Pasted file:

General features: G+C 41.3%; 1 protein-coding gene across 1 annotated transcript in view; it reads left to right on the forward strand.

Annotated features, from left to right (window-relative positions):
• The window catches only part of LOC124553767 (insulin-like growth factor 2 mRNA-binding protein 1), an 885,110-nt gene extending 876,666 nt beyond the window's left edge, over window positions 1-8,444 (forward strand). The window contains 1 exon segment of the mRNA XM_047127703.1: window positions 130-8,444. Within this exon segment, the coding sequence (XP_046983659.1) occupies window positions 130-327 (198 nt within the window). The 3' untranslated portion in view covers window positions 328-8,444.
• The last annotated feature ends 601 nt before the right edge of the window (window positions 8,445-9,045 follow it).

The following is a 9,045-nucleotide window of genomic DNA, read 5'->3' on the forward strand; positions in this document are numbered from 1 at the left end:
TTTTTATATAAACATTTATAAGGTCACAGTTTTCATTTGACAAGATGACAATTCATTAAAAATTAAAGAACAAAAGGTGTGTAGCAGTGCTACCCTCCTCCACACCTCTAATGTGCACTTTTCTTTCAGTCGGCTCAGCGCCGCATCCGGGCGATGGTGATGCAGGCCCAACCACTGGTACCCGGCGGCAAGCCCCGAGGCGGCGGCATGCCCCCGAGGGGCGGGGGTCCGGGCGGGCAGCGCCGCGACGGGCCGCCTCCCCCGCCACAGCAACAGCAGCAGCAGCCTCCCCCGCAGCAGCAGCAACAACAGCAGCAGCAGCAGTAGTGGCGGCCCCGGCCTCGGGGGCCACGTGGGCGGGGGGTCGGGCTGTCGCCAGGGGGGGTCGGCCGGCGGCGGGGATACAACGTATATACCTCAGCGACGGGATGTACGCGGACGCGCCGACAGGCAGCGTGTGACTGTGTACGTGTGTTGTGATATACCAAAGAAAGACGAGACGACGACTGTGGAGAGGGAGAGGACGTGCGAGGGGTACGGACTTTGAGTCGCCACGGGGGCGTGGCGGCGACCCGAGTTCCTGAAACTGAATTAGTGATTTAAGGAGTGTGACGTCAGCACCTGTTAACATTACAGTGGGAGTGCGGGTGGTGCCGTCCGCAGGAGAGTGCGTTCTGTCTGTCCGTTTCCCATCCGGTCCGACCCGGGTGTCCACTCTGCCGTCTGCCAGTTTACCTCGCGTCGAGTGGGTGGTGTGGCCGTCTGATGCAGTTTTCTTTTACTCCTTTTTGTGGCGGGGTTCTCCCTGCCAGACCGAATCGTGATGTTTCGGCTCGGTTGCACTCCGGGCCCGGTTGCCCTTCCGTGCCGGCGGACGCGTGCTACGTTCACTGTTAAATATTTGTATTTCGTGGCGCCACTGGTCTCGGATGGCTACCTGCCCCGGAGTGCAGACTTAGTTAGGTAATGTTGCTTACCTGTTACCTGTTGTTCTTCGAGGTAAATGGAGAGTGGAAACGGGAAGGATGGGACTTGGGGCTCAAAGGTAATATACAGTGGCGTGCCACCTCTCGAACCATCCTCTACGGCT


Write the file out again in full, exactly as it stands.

General features: G+C 41.3%; 1 protein-coding gene across 1 annotated transcript in view; it reads left to right on the forward strand.

Annotated features, from left to right (window-relative positions):
• The window catches only part of LOC124553767 (insulin-like growth factor 2 mRNA-binding protein 1), an 885,110-nt gene extending 876,666 nt beyond the window's left edge, over window positions 1-8,444 (forward strand). The window contains 1 exon segment of the mRNA XM_047127703.1: window positions 130-8,444. Within this exon segment, the coding sequence (XP_046983659.1) occupies window positions 130-327 (198 nt within the window). The 3' untranslated portion in view covers window positions 328-8,444.
• The last annotated feature ends 601 nt before the right edge of the window (window positions 8,445-9,045 follow it).

The following is a 9,045-nucleotide window of genomic DNA, read 5'->3' on the forward strand; positions in this document are numbered from 1 at the left end:
TTTTTATATAAACATTTATAAGGTCACAGTTTTCATTTGACAAGATGACAATTCATTAAAAATTAAAGAACAAAAGGTGTGTAGCAGTGCTACCCTCCTCCACACCTCTAATGTGCACTTTTCTTTCAGTCGGCTCAGCGCCGCATCCGGGCGATGGTGATGCAGGCCCAACCACTGGTACCCGGCGGCAAGCCCCGAGGCGGCGGCATGCCCCCGAGGGGCGGGGGTCCGGGCGGGCAGCGCCGCGACGGGCCGCCTCCCCCGCCACAGCAACAGCAGCAGCAGCCTCCCCCGCAGCAGCAGCAACAACAGCAGCAGCAGCAGTAGTGGCGGCCCCGGCCTCGGGGGCCACGTGGGCGGGGGGTCGGGCTGTCGCCAGGGGGGGTCGGCCGGCGGCGGGGATACAACGTATATACCTCAGCGACGGGATGTACGCGGACGCGCCGACAGGCAGCGTGTGACTGTGTACGTGTGTTGTGATATACCAAAGAAAGACGAGACGACGACTGTGGAGAGGGAGAGGACGTGCGAGGGGTACGGACTTTGAGTCGCCACGGGGGCGTGGCGGCGACCCGAGTTCCTGAAACTGAATTAGTGATTTAAGGAGTGTGACGTCAGCACCTGTTAACATTACAGTGGGAGTGCGGGTGGTGCCGTCCGCAGGAGAGTGCGTTCTGTCTGTCCGTTTCCCATCCGGTCCGACCCGGGTGTCCACTCTGCCGTCTGCCAGTTTACCTCGCGTCGAGTGGGTGGTGTGGCCGTCTGATGCAGTTTTCTTTTACTCCTTTTTGTGGCGGGGTTCTCCCTGCCAGACCGAATCGTGATGTTTCGGCTCGGTTGCACTCCGGGCCCGGTTGCCCTTCCGTGCCGGCGGACGCGTGCTACGTTCACTGTTAAATATTTGTATTTCGTGGCGCCACTGGTCTCGGATGGCTACCTGCCCCGGAGTGCAGACTTAGTTAGGTAATGTTGCTTACCTGTTACCTGTTGTTCTTCGAGGTAAATGGAGAGTGGAAACGGGAAGGATGGGACTTGGGGCTCAAAGGTAATATACAGTGGCGTGCCACCTCTCGAACCATCCTCTACGGCT